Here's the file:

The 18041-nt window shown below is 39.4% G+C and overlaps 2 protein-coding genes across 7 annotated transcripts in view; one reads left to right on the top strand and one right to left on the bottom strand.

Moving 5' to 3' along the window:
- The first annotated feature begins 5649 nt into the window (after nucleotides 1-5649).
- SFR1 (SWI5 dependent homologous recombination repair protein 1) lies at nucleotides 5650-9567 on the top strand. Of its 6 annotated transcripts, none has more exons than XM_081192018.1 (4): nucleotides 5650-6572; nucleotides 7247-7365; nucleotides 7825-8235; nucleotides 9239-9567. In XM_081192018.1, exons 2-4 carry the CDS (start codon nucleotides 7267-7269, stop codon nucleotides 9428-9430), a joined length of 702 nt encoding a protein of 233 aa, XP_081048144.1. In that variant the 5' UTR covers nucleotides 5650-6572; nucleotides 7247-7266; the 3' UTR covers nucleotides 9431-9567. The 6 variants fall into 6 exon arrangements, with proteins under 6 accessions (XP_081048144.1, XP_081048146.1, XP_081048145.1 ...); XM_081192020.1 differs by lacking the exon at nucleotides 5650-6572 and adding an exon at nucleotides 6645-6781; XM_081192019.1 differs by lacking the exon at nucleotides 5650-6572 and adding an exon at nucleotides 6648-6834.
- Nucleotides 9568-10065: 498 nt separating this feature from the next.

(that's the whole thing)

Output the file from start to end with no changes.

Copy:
The 18041-nt window shown below is 39.4% G+C and overlaps 2 protein-coding genes across 7 annotated transcripts in view; one reads left to right on the top strand and one right to left on the bottom strand.

Moving 5' to 3' along the window:
- The first annotated feature begins 5649 nt into the window (after nucleotides 1-5649).
- SFR1 (SWI5 dependent homologous recombination repair protein 1) lies at nucleotides 5650-9567 on the top strand. Of its 6 annotated transcripts, none has more exons than XM_081192018.1 (4): nucleotides 5650-6572; nucleotides 7247-7365; nucleotides 7825-8235; nucleotides 9239-9567. In XM_081192018.1, exons 2-4 carry the CDS (start codon nucleotides 7267-7269, stop codon nucleotides 9428-9430), a joined length of 702 nt encoding a protein of 233 aa, XP_081048144.1. In that variant the 5' UTR covers nucleotides 5650-6572; nucleotides 7247-7266; the 3' UTR covers nucleotides 9431-9567. The 6 variants fall into 6 exon arrangements, with proteins under 6 accessions (XP_081048144.1, XP_081048146.1, XP_081048145.1 ...); XM_081192020.1 differs by lacking the exon at nucleotides 5650-6572 and adding an exon at nucleotides 6645-6781; XM_081192019.1 differs by lacking the exon at nucleotides 5650-6572 and adding an exon at nucleotides 6648-6834.
- Nucleotides 9568-10065: 498 nt separating this feature from the next.